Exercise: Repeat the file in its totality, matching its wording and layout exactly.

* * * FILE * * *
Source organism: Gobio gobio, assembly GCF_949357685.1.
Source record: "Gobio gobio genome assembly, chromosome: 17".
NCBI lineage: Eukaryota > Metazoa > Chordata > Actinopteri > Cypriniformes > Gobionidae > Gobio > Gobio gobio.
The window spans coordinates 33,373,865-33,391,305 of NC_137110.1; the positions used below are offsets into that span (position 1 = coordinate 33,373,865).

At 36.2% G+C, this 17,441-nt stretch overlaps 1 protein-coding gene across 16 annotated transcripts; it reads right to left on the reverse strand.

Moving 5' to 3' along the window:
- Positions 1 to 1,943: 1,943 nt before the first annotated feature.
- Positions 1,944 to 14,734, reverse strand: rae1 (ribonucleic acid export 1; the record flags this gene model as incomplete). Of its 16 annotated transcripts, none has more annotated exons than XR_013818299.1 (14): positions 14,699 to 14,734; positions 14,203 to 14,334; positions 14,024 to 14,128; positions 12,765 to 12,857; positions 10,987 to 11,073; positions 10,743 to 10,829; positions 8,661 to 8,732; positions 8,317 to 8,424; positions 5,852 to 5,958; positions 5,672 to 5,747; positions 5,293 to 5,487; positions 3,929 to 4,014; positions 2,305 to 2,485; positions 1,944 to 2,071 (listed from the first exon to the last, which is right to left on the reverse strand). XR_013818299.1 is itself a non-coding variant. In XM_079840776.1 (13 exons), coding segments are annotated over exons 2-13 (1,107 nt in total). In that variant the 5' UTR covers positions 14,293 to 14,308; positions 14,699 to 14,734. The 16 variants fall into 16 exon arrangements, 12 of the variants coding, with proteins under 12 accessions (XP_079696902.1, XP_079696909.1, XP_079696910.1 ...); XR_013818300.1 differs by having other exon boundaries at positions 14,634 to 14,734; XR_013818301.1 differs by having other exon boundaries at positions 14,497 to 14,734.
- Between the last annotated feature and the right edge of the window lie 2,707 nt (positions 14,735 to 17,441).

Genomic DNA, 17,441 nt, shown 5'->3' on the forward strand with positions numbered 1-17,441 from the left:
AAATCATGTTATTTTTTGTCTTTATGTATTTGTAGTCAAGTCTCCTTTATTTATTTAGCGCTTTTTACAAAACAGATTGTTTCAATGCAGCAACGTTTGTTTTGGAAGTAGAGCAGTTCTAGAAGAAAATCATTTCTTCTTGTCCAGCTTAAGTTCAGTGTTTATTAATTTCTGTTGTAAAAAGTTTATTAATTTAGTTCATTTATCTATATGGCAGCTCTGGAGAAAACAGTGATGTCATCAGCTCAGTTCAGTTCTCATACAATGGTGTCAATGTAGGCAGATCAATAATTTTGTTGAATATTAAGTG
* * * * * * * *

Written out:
Source organism: Gobio gobio, assembly GCF_949357685.1.
Source record: "Gobio gobio genome assembly, chromosome: 17".
NCBI lineage: Eukaryota > Metazoa > Chordata > Actinopteri > Cypriniformes > Gobionidae > Gobio > Gobio gobio.
The window spans coordinates 33,373,865-33,391,305 of NC_137110.1; the positions used below are offsets into that span (position 1 = coordinate 33,373,865).

At 36.2% G+C, this 17,441-nt stretch overlaps 1 protein-coding gene across 16 annotated transcripts; it reads right to left on the reverse strand.

Moving 5' to 3' along the window:
- Positions 1 to 1,943: 1,943 nt before the first annotated feature.
- Positions 1,944 to 14,734, reverse strand: rae1 (ribonucleic acid export 1; the record flags this gene model as incomplete). Of its 16 annotated transcripts, none has more annotated exons than XR_013818299.1 (14): positions 14,699 to 14,734; positions 14,203 to 14,334; positions 14,024 to 14,128; positions 12,765 to 12,857; positions 10,987 to 11,073; positions 10,743 to 10,829; positions 8,661 to 8,732; positions 8,317 to 8,424; positions 5,852 to 5,958; positions 5,672 to 5,747; positions 5,293 to 5,487; positions 3,929 to 4,014; positions 2,305 to 2,485; positions 1,944 to 2,071 (listed from the first exon to the last, which is right to left on the reverse strand). XR_013818299.1 is itself a non-coding variant. In XM_079840776.1 (13 exons), coding segments are annotated over exons 2-13 (1,107 nt in total). In that variant the 5' UTR covers positions 14,293 to 14,308; positions 14,699 to 14,734. The 16 variants fall into 16 exon arrangements, 12 of the variants coding, with proteins under 12 accessions (XP_079696902.1, XP_079696909.1, XP_079696910.1 ...); XR_013818300.1 differs by having other exon boundaries at positions 14,634 to 14,734; XR_013818301.1 differs by having other exon boundaries at positions 14,497 to 14,734.
- Between the last annotated feature and the right edge of the window lie 2,707 nt (positions 14,735 to 17,441).

Genomic DNA, 17,441 nt, shown 5'->3' on the forward strand with positions numbered 1-17,441 from the left:
AAATCATGTTATTTTTTGTCTTTATGTATTTGTAGTCAAGTCTCCTTTATTTATTTAGCGCTTTTTACAAAACAGATTGTTTCAATGCAGCAACGTTTGTTTTGGAAGTAGAGCAGTTCTAGAAGAAAATCATTTCTTCTTGTCCAGCTTAAGTTCAGTGTTTATTAATTTCTGTTGTAAAAAGTTTATTAATTTAGTTCATTTATCTATATGGCAGCTCTGGAGAAAACAGTGATGTCATCAGCTCAGTTCAGTTCTCATACAATGGTGTCAATGTAGGCAGATCAATAATTTTGTTGAATATTAAGTG